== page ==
The object of the present invention is therefore to provide a Raman laser which is continuously tunable within a wide range, and particularly in the IR region, and is nevertheless simple in construction and uncomplicated in its technical handling. This object is achieved in accordance with the invention by using as transmitter at least one laser which emits in a wide wavelength range with small line width, preferably a dyestuff laser, and the radiation of which is continuously tunable within a wavelength range the width of which corresponds to the Raman displacement, and by furthermore providing in the Raman resonator means which make the selection of a given Raman stage possible.
As Raman media both gases and liquids can be used, as well as media in which electronic Raman dispersion takes place. Hydrogen which is under variable pressure is used to particular advantage as Raman medium, since it supplies a wide range for the Raman displacement and is practically free of dispersion and absorption. The intensity of the Raman dispersion is dependent on pressure within certain limits.
For a good utilization of the exciting light and to enable selection of wavelength of the Raman light, it is advantageous to provide the mirror for the Raman resonator with wavelength-dependent absorption and reflection characteristics. In one illustrative embodiment of the invention, the first mirror of the Raman cell in the direction of the impinging exciting light is pervious to the wavelength of the exciting light and reflective for the wavelength of the stimulated Raman light, while the second mirror reflects back the light serving for the exciting of the desired Raman stage (which consists of the primary laser light and stimulated Raman light of other stages) and is partially pervious for the wavelength of the desired stage of the Raman light.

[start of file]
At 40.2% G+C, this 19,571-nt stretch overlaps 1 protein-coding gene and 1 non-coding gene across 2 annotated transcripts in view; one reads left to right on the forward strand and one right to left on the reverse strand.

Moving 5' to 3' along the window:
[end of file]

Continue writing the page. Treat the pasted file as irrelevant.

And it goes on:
For the production of stimulated Raman emission in H2, it is advantageous to transmit by using three dyestuff lasers whose ranges of emission overlap and which cover a wavelength range which just corresponds to the Raman displacement in H2. For the applicable corresponding exciting-radiation range of 530 to 678 nm, there are available particularly strong flash-lamp-pumped dyestuff lasers operating, for instance, with fluorescein, rhodamine 6G or cresyl violet, with which this range can be covered without a gap. When using H2 as Raman medium, in which the frequency displacement in the wave-number scale is 4160 cm-1, the first four stages of Stokes-Raman emission produced with such lasers can cover the entire spectral range of 678 nm up to the far IR, while the anti-Stokes Raman emission ranges from 530 to 282 nm. This circumstance is shown in the following table, for excitation wavelengths of 530 and 678 nm.
Table______________________________________ Wavelength in nmExciting laser 530 678______________________________________Stokes Raman emission in H2 1st stage 678 947 2nd stage 947 1560 3rd Stage 1560 4440 4th stage 4440 (∞)Anti-Stokes Raman emission 1st stage 433 530 2nd stage 368 433 3rd stage 319 368 4th stage 282 319______________________________________